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It’s been around a week since the first weekly brief was posted on the ISET blog and it’s time for some new links.

1. Courtesy of Michael Fuenfzig we have a quite interesting info on the new initiative of the Georgian government in relation to the Georgian diaspora and some diverse opinions on whether it will or will not work.

2. For all of you who love football (real one, not the egghand) – The Economist Free Exchange blog explains the economic reason behind the Spanish domination of recent years. And we thought it was down to just little Leo Messi!

3. The same blog tells us that the inequality in the US is rising compared to its pre-Great Depression highs.

4. The Worthwhile Canadian Initiative has an interesting thought that illiquidity and price stickiness are correlated. It certainly is a valid point – at least, if you pray by late baron Keynes (may he rest in the long run).

5. The EconRevival has a very unusual idea of eliminating political parties. A somewhat belated answer to Margaret Thatcher, who had jokingly proposed abolishing economists.

6. The EconBrowser explains why the current increase in oil prices will not have a particularly adverse effect on the US economy.

7. On their blog, Gary Becker and Richard Posner discuss whether the digitization and Internet will eliminate traditional bookstores and libraries. Just as an aside – in the 1920's, major opera houses and concert halls complained that the then-new recording industry would render them unnecessary. Didn’t turn out quite like that, did it?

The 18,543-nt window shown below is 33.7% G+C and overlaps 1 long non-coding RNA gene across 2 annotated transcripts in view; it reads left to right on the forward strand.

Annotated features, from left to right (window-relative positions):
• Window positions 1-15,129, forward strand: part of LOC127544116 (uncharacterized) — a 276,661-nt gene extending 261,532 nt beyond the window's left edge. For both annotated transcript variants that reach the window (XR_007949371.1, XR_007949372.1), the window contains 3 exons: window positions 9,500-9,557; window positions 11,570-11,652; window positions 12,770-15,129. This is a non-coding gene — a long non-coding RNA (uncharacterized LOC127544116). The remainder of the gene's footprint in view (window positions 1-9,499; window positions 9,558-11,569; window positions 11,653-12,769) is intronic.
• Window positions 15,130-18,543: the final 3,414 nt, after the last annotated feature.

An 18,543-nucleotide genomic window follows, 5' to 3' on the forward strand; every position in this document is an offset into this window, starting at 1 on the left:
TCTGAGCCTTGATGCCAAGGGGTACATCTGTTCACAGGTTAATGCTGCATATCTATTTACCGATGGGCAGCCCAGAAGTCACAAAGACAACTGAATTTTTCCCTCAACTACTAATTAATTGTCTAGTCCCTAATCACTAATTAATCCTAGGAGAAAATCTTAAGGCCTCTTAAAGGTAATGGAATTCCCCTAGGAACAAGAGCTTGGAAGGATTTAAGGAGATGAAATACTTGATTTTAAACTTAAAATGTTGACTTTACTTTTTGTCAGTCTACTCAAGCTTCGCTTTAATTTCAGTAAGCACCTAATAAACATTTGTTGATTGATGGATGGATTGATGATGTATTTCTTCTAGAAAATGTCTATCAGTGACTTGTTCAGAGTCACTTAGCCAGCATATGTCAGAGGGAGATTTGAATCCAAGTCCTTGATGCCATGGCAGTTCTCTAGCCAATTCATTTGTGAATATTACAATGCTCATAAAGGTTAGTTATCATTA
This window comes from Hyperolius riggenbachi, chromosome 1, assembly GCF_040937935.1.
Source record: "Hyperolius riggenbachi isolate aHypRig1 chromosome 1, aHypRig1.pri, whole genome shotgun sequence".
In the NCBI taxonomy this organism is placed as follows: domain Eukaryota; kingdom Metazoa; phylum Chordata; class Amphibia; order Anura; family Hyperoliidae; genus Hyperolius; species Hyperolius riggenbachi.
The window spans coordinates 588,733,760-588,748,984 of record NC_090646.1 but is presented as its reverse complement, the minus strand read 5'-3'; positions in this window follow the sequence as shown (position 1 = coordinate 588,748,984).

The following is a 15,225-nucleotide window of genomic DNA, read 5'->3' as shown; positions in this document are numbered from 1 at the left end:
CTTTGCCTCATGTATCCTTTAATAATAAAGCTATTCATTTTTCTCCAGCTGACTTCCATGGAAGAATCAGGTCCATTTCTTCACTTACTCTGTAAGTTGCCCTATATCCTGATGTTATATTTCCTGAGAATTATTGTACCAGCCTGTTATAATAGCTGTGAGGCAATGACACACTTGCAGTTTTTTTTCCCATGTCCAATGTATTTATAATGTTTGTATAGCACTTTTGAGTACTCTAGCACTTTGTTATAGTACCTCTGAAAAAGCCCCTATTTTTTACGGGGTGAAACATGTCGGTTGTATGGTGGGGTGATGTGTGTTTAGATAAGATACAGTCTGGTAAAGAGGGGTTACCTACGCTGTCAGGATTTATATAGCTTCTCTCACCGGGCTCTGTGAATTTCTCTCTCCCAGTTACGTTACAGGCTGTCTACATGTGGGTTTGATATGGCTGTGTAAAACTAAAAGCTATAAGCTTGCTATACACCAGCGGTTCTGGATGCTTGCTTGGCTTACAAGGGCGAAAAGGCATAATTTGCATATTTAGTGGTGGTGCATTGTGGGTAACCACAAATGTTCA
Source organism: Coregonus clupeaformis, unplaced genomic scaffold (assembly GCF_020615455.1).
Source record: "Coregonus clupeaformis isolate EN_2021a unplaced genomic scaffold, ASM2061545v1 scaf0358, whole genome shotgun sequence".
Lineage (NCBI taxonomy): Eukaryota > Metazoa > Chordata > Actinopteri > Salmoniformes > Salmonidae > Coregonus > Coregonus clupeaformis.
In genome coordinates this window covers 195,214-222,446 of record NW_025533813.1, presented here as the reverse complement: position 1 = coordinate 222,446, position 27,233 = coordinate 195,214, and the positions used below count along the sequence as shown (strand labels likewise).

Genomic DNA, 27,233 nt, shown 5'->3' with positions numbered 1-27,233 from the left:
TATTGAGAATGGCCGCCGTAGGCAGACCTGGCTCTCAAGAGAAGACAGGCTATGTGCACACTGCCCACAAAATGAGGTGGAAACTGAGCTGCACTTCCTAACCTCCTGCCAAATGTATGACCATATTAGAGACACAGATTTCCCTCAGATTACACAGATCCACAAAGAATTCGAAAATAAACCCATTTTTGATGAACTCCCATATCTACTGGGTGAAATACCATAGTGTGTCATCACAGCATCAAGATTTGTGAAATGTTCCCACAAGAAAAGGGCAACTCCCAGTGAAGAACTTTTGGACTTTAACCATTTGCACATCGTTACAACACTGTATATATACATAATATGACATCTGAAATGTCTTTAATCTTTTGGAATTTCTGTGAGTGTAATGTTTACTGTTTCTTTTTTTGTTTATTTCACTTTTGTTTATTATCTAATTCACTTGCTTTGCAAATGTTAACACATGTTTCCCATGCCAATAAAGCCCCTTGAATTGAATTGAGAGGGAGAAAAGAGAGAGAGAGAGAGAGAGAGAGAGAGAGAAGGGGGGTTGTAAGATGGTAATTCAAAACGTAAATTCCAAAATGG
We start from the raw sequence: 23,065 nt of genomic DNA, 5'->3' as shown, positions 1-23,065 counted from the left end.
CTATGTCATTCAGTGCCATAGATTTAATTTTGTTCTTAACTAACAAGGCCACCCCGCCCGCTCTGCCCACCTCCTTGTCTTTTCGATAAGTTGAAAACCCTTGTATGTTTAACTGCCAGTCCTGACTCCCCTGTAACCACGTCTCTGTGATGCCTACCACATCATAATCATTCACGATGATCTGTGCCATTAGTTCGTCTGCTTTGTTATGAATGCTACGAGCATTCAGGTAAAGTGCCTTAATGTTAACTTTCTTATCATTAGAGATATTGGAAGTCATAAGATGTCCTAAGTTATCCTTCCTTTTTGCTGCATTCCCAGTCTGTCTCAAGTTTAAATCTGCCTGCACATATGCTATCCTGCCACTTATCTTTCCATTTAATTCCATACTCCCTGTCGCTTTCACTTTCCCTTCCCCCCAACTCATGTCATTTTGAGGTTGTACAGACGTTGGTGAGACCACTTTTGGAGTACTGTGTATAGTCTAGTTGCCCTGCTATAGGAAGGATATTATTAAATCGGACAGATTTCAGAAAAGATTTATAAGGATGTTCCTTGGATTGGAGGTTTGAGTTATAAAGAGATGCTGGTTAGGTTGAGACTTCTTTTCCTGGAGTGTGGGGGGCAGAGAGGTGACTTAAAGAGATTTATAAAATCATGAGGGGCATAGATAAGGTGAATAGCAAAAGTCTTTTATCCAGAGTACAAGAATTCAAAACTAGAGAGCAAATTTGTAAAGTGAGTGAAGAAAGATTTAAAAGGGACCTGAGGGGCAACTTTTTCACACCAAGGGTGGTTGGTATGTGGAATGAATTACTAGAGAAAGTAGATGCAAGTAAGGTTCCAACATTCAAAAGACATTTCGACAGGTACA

8. Varian Perception discusses the current situation in the Eurozone.

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Guest - Zak on Saturday, 10 March 2012 22:06

I'll take the first half of the posts here :)

1. Just like Mr. Tsereteli I am also skeptical that the initiative would do anything to attract financial resources from Georgian immigrants. However, in the long(er) run it might be a worthy step from the government side.

2. Come on, nobody really thought it was only Messy. That would not really explain their success in other sports (Basketball, Cycling, Tennis and apparently Rugby). Economist's reference to Beckham was also an unfortunate, after all he just moved to France under the real Threat (and capitalized T is not a typo) of 75% tax rate at the top.

3. Scary trend indeed.

4. I hope the long-run-dead-baron joke(?!) was not aimed at me after advising on Leijonhufvud and posting Krugman's last blog entry. :) I've only a purely methodological interest in their works.

I'll take the first half of the posts here :) 1. Just like Mr. Tsereteli I am also skeptical that the initiative would do anything to attract financial resources from Georgian immigrants. However, in the long(er) run it might be a worthy step from the government side. 2. Come on, nobody really thought it was only Messy. That would not really explain their success in other sports (Basketball, Cycling, Tennis and apparently Rugby). Economist's reference to Beckham was also an unfortunate, after all he just moved to France under the real Threat (and capitalized T is not a typo) of 75% tax rate at the top. 3. Scary trend indeed. 4. I hope the long-run-dead-baron joke(?!) was not aimed at me after advising on Leijonhufvud and posting Krugman's last blog entry. :) I've only a purely methodological interest in their works.
Guest - Eric on Sunday, 11 March 2012 16:25

I would actually welcome the renewed emphasis on engaging the diaspora. Two points. First, "permanent emigration" is really a thing of the past. In the 21st century, migrants are an excellent bridge between their home countries and abroad, promoting trade, sending back money, jobs and technology, borrowed values. Many, including children of migrants, rediscover their roots because knowledge of another culture and language provides an important comparative advantage in a globalized world. Second, I find it particularly encouraging - and quite consistent with the experience of ISET graduates - that only 7% of Georgians plan to permanently migrate abroad. This means that Georgia is making progress and people can associate their future and the future of their children with their homeland.